Krzysztof Meyer’s Cyberiada receives rare staging in Poznań
28 May 2013, Poznań, Poland
'Cyberiada' at Poznan’s Teatr Wielki(Photo: K Zalewska)
Review by Karyl Charna Lynn
Based on short stories by the Polish writer Stanisław Lem, Cyberiada (The Cyberiad) is an allegorical dark comedy with serious overtones, dealing with the evils of totalitarianism, oppression, greed, deception, sexual addiction and the mysteries of life.
Using a story-within-a-story format, the opera fuses the science fiction idea of space travel with a pseudo-Medieval world populated by kings, queens, witches, knights and obedient subjects encased in identical multi-coloured boxes. A fiery red-haired inventor called Trull journeys from planet to planet building machines, which narrate three different allegorical tales symbolized by huge suspended masks.
Conceived as a Theatre of the Absurd by director Ran Arthur Braun and designer Justin Arienti, this precisely-executed production unfolded on a stage dominated by five huge batteries of percussion located on two levels. Each group incorporated 12 different instruments, which in turn produced 60 different types of sounds and noises (noise being as integral a part of the opera as the musical tones). The percussionists were dressed as astronauts and a parade of characters in over-the-top costumes acted with exaggerated and stilted mannerisms, parodying societal roles.
From breath-taking acrobatics, including two red-clad ballerinas pantomiming erotic dreams for King Zipperupus, to the finale in which Trull killed a clone of himself, the opera was simultaneously amusing and thought-provoking. Although composed during the 1960s, the final message touched on 21st century technology: nothing is eternal, not even machines.
The music included serial, sonoristic and aleatoric techniques, resulting in a work with unconventional sounds and vocal lines almost devoid of melody, harmony or rhythm in the traditional sense. Instead, the action and feelings of the characters were expressed through a unique soundscape combining jazz, repeated chords, sound clusters and grotesque elements. Extensive sections of spoken dialogue were delivered melodically, ranging from rhythmical recitation to story-telling.
The singers, acrobats, dancers, chorus and orchestra of Poznań’s Teatr Wielki under maestro Krzysztof Słowiński did a superb job in keeping the complex elements of the work together, offering a worthwhile and admirable execution of this multi-faceted opera.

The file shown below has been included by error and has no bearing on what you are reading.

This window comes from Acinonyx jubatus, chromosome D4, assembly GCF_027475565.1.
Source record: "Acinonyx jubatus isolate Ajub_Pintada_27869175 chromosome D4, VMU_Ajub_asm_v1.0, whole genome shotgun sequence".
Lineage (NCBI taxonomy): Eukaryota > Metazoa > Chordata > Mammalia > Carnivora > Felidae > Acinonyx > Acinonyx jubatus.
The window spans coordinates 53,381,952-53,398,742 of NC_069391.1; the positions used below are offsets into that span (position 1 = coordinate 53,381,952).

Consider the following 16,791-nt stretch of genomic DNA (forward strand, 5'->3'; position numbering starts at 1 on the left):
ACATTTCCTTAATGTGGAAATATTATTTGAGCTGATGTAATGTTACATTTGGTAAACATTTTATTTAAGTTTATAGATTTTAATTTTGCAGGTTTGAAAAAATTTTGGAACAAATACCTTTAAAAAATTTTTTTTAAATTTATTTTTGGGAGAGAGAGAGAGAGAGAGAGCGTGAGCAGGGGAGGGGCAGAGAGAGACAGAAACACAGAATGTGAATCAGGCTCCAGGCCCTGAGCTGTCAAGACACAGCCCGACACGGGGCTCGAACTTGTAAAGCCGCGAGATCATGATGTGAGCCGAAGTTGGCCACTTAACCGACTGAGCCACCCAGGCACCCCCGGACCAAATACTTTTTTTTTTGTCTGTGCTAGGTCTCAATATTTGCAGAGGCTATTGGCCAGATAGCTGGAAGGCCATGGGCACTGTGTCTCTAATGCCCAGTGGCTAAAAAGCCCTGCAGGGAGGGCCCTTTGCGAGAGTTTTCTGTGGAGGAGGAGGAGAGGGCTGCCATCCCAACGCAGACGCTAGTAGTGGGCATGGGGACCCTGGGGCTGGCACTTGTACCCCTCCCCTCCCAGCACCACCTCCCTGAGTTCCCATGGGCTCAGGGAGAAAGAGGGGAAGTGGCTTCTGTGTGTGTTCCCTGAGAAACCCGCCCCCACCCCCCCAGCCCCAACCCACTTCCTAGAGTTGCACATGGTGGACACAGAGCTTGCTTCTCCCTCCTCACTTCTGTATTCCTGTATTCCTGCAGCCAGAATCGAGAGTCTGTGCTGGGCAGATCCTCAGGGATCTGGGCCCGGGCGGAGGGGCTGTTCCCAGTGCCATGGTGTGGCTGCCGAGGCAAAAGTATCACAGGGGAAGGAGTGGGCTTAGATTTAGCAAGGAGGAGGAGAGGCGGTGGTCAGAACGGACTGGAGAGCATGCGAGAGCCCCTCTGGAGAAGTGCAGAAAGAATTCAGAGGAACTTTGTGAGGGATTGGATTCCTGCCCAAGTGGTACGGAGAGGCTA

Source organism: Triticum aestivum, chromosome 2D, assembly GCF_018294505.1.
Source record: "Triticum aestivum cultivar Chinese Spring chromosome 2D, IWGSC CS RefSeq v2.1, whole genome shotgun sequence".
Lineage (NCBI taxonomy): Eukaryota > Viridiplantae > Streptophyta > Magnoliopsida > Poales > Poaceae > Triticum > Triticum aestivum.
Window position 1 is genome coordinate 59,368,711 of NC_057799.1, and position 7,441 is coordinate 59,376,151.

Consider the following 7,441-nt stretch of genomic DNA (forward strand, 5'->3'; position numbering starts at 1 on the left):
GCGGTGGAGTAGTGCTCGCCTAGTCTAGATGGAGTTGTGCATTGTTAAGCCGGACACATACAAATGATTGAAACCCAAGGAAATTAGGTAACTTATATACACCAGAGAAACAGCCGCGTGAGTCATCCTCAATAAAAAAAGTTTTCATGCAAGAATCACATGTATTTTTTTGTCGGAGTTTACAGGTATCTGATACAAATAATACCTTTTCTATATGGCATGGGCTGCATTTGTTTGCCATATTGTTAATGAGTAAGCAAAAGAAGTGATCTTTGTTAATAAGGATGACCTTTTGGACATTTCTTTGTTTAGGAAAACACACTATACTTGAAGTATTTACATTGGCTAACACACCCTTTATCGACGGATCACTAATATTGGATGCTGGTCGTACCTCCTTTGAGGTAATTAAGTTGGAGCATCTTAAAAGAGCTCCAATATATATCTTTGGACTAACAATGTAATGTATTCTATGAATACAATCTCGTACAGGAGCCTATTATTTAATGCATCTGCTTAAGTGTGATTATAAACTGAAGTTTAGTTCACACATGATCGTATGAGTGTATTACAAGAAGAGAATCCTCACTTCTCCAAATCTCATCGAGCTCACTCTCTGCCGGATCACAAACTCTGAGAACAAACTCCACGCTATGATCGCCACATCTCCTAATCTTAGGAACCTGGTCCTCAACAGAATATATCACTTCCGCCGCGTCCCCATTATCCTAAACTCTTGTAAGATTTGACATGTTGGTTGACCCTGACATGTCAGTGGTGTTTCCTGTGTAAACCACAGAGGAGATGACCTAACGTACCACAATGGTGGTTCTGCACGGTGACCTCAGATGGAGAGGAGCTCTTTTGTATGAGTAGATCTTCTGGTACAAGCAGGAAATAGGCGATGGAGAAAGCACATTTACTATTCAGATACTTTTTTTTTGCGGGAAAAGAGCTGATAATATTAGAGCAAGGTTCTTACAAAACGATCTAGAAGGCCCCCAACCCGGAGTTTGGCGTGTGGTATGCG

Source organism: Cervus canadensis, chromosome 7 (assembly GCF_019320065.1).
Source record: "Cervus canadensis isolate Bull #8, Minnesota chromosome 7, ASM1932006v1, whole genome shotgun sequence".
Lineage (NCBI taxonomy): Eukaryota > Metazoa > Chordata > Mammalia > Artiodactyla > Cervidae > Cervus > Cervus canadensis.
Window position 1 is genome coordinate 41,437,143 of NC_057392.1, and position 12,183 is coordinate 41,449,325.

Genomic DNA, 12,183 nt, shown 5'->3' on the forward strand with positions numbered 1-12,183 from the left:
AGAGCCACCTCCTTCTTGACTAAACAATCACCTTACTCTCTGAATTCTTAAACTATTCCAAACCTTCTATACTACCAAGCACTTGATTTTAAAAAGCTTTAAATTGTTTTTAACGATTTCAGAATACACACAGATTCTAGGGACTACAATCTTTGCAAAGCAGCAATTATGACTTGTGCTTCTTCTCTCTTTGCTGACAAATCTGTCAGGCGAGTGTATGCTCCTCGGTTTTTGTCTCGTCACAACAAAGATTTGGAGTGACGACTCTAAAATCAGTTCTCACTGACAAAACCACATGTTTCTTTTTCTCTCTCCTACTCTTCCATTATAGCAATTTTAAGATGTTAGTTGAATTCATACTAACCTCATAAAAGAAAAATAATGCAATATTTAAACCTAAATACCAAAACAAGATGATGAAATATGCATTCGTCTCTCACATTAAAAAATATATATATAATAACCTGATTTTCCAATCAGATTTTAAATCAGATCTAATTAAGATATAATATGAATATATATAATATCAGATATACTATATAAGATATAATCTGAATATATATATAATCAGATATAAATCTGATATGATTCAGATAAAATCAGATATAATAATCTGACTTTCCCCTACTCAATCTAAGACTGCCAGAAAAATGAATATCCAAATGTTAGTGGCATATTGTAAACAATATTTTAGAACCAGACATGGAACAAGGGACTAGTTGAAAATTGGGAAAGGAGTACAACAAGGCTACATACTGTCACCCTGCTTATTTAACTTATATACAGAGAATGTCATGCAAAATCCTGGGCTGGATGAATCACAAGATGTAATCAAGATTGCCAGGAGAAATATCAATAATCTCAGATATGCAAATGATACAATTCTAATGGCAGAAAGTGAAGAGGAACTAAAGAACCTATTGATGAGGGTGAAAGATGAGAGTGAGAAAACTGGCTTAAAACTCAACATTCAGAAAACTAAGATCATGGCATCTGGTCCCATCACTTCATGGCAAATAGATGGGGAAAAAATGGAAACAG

RPS Award winners announced in London
15 May 2013, London, UK
Sarah Connolly, winner of the 2013 RPS Award for Singer(Photo: Simon Jay Price)
Opera put in a strong showing at this year’s Royal Philharmonic Society Awards in London, with a total of four categories bagged by leading lights from the UK opera sector.
Mezzo-soprano Sarah Connolly took the Award for Singer, with Gerald Barry’s The Importance of Being Earnest named as best large-scale composition. Three events that formed part of last summer’s Cultural Olympiad were also amongst the winners, including Birmingham Opera Company’s staging of Mittwoch aus Licht by Stockhausen, and the North Lincolnshire community opera Cycle Song about former Olympic cyclist Albert White.
RPS Chairman, John Gilhooly, opened proceedings with a celebratory but also hard-hitting speech, in which he hailed 2012 as ‘an extraordinary year for live classical music in the UK … despite a difficult political and economic climate’.
Referring to the recent call by UK Secretary of State for Culture, Maria Miller, that arts organisations should ‘hammer home the value of culture to our economy’, Gilhooly said: ‘Making money never has, and never should be, the driving force for great art. Whilst mindful of the absolute need to unite with the government and funders in framing the positive economic arguments for expenditure on the arts, I want to make a direct plea to Maria Miller and the government: please let’s not allow creativity, vision, excellence, enjoyment and culture’s potential to change lives to be lost in the debate, even in times of austerity.’